Michael Nattoo – Staff Reporter
Recently, in a letter supposedly issued by administrators of the Irwin High School in St. James and addressed to parents/guardians, students who were found guilty of skin bleaching were being asked to stay at home – away from the classroom – until their “original complexion” returned. The PNPYO caught wind of the now highly publicized issue and, in a statement to the Western Mirror, are shunning the actions of the school administrators, claiming, among other things, that the letter infringes on the UN Convention’s Rights of the Child to education.
“As creative as the letter was, it was not the appropriate response and could in fact compound the problem, rather than solve it, by keeping children out of school,” the PNPYO declared. They continued: “Our concern stems from the fact that Jamaica is a signatory the UN Convention on the Rights of the Child, wherein the right to education is guaranteed. The act of preventing students from attending school due to skin bleaching could open the door for parents to mount a challenge on the basis that it infringes on their right to freedom from discrimination on the grounds of colour.”
The letter, which surfaced sometime around the week of the 16th to the 22nd, is quoted as saying: “We have observed the changes to the tone and complexion of the skin of your child/ward. These changes are more visible on his/her face when compared to the photograph that is on file. We are therefore asking for a medical report from a doctor concerning the condition, as we are not sure if it is contagious. If this is not forthcoming, we ask that the child/ward remains home until his/her original complexion has returned and when it would have been deemed safe for him/her to be integrated into the school population. Thank you for your cooperation.”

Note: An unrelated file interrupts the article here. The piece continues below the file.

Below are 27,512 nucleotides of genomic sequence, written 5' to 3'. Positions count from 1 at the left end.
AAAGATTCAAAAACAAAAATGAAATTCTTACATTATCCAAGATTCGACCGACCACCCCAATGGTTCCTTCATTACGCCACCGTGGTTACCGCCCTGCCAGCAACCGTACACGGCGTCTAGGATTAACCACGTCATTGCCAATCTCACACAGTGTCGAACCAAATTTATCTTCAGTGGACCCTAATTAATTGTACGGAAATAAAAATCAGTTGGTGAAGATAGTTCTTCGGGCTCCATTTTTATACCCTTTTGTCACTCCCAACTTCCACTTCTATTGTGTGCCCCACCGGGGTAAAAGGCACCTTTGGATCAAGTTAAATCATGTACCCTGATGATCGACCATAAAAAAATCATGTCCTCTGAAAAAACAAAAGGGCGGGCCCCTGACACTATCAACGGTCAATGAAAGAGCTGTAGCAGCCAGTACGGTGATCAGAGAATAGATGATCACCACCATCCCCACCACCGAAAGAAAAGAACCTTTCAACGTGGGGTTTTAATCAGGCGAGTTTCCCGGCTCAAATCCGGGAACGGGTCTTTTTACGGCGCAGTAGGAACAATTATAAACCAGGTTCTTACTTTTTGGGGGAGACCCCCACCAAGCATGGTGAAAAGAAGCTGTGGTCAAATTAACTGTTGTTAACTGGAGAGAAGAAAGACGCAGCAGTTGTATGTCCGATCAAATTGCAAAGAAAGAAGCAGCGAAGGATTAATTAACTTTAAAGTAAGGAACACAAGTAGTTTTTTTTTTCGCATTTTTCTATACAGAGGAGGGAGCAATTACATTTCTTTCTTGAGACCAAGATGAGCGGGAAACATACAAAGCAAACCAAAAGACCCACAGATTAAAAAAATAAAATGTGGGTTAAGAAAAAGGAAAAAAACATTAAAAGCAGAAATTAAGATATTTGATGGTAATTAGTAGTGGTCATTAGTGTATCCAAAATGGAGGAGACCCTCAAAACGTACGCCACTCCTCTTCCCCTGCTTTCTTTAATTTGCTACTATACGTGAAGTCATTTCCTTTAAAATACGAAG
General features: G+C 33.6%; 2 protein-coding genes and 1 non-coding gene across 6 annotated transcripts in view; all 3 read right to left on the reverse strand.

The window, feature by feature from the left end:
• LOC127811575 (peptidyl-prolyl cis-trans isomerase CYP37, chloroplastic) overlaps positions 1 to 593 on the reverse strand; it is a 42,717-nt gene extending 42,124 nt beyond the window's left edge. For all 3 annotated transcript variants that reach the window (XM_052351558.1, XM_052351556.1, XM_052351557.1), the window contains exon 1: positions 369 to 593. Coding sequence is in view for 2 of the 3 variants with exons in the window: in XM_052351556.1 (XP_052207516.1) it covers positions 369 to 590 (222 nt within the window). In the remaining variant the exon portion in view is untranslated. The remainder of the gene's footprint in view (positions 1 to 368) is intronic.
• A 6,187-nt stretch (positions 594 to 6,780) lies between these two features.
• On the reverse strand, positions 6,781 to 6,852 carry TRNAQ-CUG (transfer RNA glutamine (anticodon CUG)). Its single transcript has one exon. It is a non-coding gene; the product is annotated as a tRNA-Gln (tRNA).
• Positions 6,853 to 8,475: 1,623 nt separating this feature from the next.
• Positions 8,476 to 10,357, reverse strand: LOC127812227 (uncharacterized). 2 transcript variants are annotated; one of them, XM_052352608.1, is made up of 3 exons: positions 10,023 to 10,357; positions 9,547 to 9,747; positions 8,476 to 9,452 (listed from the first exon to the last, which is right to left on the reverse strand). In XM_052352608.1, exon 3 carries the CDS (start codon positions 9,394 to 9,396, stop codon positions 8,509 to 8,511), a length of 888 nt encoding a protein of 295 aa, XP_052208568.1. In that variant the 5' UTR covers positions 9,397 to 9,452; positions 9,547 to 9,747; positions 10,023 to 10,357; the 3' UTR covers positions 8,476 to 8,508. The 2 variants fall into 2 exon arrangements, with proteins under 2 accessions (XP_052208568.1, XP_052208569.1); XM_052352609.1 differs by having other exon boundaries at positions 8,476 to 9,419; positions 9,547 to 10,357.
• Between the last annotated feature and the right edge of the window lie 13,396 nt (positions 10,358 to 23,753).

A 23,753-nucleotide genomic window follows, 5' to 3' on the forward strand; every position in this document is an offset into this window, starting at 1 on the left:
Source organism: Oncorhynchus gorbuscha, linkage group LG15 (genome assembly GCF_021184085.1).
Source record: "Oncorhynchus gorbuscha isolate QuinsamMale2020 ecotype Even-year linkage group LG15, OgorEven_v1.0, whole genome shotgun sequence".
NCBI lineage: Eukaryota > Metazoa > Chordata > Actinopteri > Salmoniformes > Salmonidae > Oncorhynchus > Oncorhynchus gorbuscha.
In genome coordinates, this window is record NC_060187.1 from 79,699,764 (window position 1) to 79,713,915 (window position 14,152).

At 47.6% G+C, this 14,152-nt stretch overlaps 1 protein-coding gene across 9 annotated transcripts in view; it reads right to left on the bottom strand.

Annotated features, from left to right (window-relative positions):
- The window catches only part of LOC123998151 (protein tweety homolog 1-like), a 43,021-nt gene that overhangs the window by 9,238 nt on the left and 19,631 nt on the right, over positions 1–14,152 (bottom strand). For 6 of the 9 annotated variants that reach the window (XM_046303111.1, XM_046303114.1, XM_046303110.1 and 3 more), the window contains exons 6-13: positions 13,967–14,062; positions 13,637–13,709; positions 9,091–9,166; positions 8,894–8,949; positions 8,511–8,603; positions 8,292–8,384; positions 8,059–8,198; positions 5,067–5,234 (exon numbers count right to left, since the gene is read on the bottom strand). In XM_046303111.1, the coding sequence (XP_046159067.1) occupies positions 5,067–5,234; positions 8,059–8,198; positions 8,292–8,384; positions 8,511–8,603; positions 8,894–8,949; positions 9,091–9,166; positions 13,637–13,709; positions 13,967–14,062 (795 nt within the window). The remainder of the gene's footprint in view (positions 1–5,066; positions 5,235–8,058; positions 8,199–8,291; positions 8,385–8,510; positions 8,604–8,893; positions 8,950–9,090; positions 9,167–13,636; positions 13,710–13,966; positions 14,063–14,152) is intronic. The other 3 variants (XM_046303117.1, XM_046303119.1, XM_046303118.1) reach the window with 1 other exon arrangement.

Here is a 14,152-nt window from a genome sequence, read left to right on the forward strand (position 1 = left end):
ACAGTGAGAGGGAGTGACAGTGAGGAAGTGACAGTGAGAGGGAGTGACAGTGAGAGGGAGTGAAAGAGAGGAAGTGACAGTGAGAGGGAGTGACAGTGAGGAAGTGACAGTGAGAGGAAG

The PNPYO further shared with the Western Mirror that while they understood the need to curb the worrying trend, the approach could benefit from being more tactful on the part of the school administration. “We must endeavour to implement a more strategic response that allows for psychological reconciliation that has not happened post-independence.” To that end, in admitting that the education system could be the driver of the post-independence reconciliation for these troubled students, the youth organization made several suggestions they believe could positively impact the problem.
As part of what they believe to be a reparative, comprehensive and long term approach, the PNPYO suggests first formalizing Garveyism as part of the nation-wide school curriculum, and testing the framework through partnerships with the Liberty Hall and the UNIA (Universal Negro Improvement Association). Additionally, “Partnering with community stakeholders and psychologists to set up clubs and societies in the most affected schools,” with a focus on self-esteem, racial pride and behaviour change and modification, the PNPYO believes, could further serve to dissuade the act of skin bleaching among students, and even adults. They lastly suggested the retooling of the guidance departments in these schools. “Equipping guidance counsellors with the intervention skills and resources to persuade the student and their families against the practice of skin bleaching,” they added, could also help.
“Shaming students is not the most efficient means of helping them. Let us retool them with the confidence they need to embrace their noble heritage in totality, without jeopardizing their prospects of success through education and training,” the PNPYO concluded.